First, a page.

Mycotoxins (Vibrant America)

The Vibrant Mycotoxins test is a urine-based assay for 31 of the most common mycotoxins produced by molds to which humans are exposed.

Individuals most at risk for mycotoxin exposure include those who live or work in older buildings, those who have known exposure to water-damaged buildings, and those with impaired immune responses or higher levels of oxidative stress.

Mycotoxins complicate human health in a number of ways and their presence in the human body can lead to a number of serious health concerns, including autoimmune disease and cancer.

There may be higher incidence of autoimmune or neurological symptoms in your patients with mycotoxin toxicity. Consider screening for Hashimoto’s thyroiditis, connective tissue disorders, celiac disease, and neurological autoimmunity along with mycotoxin testing.

Treatment of mycotoxin exposure should include a holistic approach to eradicate the mold from the individual, thorough and professional removal of mold from environmental sources, and continued testing to monitor reductions in mycotoxin levels post-intervention.

Due to the common co-occurrence of Lyme and mycotoxin exposure from depressed immunity in affected individuals, as well as symptom overlap between tickborne diseases and mycotoxins, consider running the Vibrant Tickborne Diseases panel along with the Vibrant Mycotoxins test.

Aflatoxin B1

Optimal range: 0 - 5.2 ng/g

- Aflatoxin B1 (AFB1) is produced by many strains of Aspergillus fungi.

- Aflatoxin B1 is the most potent natural carcinogen known and is usually the major aflatoxin produced by toxigenic strains.

- Aflatoxin B1 is one of the most potent liver carcinogens known and has been associated as a cocarcinogen with hepatitis B in the high incidence of human liver cancer.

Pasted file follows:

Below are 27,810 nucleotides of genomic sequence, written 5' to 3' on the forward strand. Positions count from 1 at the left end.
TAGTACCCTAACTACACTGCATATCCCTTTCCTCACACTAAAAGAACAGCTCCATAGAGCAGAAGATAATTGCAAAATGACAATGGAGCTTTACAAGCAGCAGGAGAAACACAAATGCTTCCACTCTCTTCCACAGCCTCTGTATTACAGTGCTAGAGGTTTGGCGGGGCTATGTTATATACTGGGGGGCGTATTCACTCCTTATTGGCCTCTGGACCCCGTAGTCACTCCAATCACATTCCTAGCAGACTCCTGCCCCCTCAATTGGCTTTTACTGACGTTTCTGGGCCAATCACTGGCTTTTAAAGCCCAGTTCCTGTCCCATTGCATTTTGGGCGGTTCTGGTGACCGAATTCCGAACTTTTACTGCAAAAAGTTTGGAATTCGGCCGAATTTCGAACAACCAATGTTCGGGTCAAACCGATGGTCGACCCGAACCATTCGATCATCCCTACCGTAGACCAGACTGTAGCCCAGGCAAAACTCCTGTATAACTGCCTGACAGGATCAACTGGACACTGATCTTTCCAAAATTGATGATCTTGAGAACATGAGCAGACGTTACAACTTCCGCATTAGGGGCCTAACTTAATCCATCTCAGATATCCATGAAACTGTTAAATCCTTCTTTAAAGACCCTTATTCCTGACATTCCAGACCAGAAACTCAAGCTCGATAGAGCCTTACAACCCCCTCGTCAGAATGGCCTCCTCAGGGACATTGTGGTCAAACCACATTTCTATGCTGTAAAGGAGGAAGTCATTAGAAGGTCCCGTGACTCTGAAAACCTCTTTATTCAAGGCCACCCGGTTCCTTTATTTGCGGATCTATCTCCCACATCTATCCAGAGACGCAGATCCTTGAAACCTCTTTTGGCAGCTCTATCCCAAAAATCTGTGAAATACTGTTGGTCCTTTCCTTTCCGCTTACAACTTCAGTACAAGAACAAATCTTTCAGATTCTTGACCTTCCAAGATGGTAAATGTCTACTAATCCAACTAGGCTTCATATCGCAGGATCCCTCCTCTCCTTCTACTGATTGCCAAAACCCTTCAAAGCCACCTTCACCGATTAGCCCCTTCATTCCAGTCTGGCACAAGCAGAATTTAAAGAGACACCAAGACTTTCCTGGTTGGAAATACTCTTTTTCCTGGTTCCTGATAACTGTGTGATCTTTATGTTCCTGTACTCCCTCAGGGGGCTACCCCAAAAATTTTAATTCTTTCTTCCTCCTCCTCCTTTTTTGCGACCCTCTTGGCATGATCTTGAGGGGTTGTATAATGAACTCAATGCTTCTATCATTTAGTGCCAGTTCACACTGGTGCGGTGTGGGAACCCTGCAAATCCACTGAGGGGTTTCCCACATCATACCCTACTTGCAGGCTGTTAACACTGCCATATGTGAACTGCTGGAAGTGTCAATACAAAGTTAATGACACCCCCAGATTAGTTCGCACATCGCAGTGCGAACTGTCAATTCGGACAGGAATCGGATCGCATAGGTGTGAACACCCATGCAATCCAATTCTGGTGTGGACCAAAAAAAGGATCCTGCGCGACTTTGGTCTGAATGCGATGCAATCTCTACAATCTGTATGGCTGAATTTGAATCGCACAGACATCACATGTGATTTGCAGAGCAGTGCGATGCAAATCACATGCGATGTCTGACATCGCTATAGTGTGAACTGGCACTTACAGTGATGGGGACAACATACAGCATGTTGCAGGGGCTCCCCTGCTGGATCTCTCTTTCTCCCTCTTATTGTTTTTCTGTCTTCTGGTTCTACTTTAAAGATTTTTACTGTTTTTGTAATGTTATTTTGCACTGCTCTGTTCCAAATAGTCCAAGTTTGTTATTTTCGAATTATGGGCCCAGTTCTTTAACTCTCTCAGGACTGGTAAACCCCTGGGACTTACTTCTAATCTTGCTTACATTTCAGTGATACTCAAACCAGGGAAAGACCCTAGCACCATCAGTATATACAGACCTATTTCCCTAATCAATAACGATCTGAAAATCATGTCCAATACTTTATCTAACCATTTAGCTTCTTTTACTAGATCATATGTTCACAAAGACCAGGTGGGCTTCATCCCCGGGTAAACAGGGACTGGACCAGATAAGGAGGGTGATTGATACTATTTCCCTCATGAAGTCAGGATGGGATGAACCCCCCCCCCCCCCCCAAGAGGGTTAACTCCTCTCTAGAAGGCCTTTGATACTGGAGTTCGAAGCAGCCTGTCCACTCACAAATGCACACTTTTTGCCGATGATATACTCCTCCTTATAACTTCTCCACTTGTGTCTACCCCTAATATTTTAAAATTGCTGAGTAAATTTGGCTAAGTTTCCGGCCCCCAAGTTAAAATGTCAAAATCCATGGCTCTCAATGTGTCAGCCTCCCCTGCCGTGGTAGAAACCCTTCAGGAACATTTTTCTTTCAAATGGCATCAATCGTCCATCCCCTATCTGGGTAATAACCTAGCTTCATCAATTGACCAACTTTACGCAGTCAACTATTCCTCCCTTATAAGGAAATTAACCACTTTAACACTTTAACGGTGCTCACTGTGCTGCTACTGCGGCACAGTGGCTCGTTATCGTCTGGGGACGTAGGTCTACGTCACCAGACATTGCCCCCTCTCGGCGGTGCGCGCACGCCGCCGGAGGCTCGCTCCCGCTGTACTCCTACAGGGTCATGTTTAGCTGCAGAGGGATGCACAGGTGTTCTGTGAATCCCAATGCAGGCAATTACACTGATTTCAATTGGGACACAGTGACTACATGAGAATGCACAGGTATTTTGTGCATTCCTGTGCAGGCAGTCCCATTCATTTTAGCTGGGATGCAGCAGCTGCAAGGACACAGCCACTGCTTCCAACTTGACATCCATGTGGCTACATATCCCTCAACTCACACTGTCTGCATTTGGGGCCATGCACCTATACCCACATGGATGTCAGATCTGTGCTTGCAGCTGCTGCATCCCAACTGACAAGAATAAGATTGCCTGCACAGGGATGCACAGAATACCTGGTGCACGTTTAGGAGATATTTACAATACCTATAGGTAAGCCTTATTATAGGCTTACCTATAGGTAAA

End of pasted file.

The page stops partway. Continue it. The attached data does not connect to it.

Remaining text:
- AFB1 is a potent toxin, mutagen, and carcinogen, and is implicated in the etiology of hepatocarcinoma.

LEARN MORE

Aflatoxin B2

Optimal range: 0 - 6.1 ng/g

Aflatoxin G1

Optimal range: 0 - 4.9 ng/g

Aflatoxins are naturally occurring Mycotoxins that are produced by Aspergillus species of fungi. Aflatoxin G1 (AFG1) is one of the four major naturally known aflatoxins produced by the Aspergillus species.

LEARN MORE

Aflatoxin G2

Optimal range: 0 - 8.1 ng/g

Aflatoxin M1

Optimal range: 0 - 4.8 ng/g

Aflatoxin M1 (AFM1) is the main metabolite of aflatoxin B1, which is a mycotoxin produced by the mold species Aspergillus. Aflatoxins are some of the most carcinogenic substances in the environment. Aflatoxin susceptibility is dependent on multiple different factors such as age, sex, and diet.

LEARN MORE

Bisphenol A (BPA)

Optimal range: 0 - 3.2 mcg/g

BPA is one of the highest volume of chemicals produced worldwide. It is a starting material for the synthesis of plastics. BPA-based plastic is clear and tough, and is made into plastic bottles including water bottles, sports equipment, CDs, and DVDs. Epoxy resins containing BPA are used to line water pipes, as coatings on the inside of many food and beverage cans and in making thermal paper such as that used in sales receipts.

LEARN MORE

Deoxynivalenol (Vomitoxin/DON)

Optimal range: 0 - 50.6 Units

Deoxynivalenol (DON), also known as Deoxynivalenol, a tricothecene mycotoxin, is produced by several species of Fusarium. DON has been associated with outbreaks of acute gastrointestinal illness in humans. The FDA advisory level for DON for human consumption is 1 ppm.

LEARN MORE

diacetoxyscirpenol (DAS)